Top Dem Blasts Latest VA Data Loss
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U.S. Senate minority leader Harry Reid wasted little time finding fault with the Veterans Administration's (VA) latest security breach, calling for the resignation of VA Secretary Jim Nicholson.
Earlier this week, the VA reported a desktop computer with personal information on as many as 38,000 veterans is missing from a VA subcontractor's office.
"Enough is enough. Secretary Nicholson must resign immediately and be replaced with an individual who will do more than talk, but deliver on the promises America makes to those who serve," Reid said in a statement.
The breach follows a May disclosure by the VA of a stolen laptop containing personal information on approximately 26 million veterans.
The laptop was eventually recovered with no apparent incidents of identity theft.
After the May breach, both the House and the Senate held hearings on the VA's security procedures. Nicholson testified at both hearings.
"Last October, I approved a major restructuring of information security within the department, far, far before this incident occurred and reached the light of day," Nicholson testified.
"This restructuring ordered the centralizing of almost all of the information technology within the department to come under the chief information officer."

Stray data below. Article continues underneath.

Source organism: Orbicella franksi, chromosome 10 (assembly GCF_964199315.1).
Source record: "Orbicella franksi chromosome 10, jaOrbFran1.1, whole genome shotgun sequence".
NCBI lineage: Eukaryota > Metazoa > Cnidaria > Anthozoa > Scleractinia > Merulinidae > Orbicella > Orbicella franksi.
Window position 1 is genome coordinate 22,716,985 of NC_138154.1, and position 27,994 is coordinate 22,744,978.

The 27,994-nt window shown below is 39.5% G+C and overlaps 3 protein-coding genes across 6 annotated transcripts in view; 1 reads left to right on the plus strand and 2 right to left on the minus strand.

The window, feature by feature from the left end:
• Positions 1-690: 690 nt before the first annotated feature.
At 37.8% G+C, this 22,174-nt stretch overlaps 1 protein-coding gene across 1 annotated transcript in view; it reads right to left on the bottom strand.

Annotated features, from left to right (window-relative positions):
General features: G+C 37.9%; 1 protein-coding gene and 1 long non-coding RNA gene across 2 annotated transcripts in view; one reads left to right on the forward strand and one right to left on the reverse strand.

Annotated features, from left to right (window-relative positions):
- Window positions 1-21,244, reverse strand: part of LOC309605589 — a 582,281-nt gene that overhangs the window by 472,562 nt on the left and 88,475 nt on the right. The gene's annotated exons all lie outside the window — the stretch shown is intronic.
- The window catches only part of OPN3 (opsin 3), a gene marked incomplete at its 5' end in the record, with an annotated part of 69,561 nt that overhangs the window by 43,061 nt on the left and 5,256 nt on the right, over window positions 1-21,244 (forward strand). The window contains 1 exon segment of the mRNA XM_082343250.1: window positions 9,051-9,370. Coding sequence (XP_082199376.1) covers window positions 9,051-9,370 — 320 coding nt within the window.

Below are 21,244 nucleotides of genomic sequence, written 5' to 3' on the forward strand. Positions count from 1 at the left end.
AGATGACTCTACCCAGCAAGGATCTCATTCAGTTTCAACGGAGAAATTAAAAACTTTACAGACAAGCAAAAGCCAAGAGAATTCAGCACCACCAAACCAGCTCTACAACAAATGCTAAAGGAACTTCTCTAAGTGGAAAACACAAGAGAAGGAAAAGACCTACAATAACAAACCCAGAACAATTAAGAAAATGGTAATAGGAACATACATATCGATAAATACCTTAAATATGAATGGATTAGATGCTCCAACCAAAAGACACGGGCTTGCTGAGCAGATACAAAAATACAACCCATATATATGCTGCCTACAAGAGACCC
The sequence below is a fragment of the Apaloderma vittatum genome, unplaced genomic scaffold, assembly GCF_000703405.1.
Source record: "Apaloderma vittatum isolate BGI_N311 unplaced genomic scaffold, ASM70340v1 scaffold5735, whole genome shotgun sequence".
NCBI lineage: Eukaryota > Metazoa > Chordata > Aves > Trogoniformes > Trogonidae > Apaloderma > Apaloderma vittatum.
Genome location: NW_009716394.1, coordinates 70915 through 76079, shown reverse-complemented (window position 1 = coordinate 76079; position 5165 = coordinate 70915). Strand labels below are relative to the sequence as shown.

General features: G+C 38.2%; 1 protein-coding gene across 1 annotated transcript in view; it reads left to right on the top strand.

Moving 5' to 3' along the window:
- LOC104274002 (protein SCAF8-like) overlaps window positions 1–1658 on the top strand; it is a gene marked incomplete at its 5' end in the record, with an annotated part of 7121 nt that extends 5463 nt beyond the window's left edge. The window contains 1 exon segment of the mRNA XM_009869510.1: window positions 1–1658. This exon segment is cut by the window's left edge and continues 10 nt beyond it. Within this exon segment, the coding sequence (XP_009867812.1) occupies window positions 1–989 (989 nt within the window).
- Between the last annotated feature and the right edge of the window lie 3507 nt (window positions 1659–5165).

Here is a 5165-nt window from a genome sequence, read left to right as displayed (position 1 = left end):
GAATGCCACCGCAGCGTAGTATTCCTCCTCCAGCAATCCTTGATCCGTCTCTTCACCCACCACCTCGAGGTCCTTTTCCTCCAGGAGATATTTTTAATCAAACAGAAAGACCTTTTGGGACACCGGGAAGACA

Nicholson said the May breach "accelerated" the VA's security consolidation and promised lawmakers the VA would set the standard for other government agencies when it comes to security of records.
Then came this week's breach.
"Less than a month after promising to make the VA the 'gold standard' in data security, Secretary Nicholson has again presided over loss of the personal information of thousands of veterans," Reid said.
Nicholson issued a statement after this week's breach stressing there is still work to be done on the VA's security restructuring.
"VA is making progress to reform its information technology and cyber-security procedures, but this report of a missing computer at a subcontractor's secure building underscores the complexity of the work ahead," Nicholson said Monday.
In May, VA Inspector General (IG) George Opfer told Congress serious security issues remain at the VA.
"In all four audits of the VA Security Program issued since 2001, we reported serious vulnerabilities that remain uncorrected," Opfer said.
"These reports highlight specific vulnerabilities that can be exploited, but the recurring themes in these reports are the need for centralization, remediation, and accountability in VA information security."
Since 2001, Opfer said the IG's office has reported weaknesses in "physical security, electronic security, wireless security, personnel security and FISMA reporting."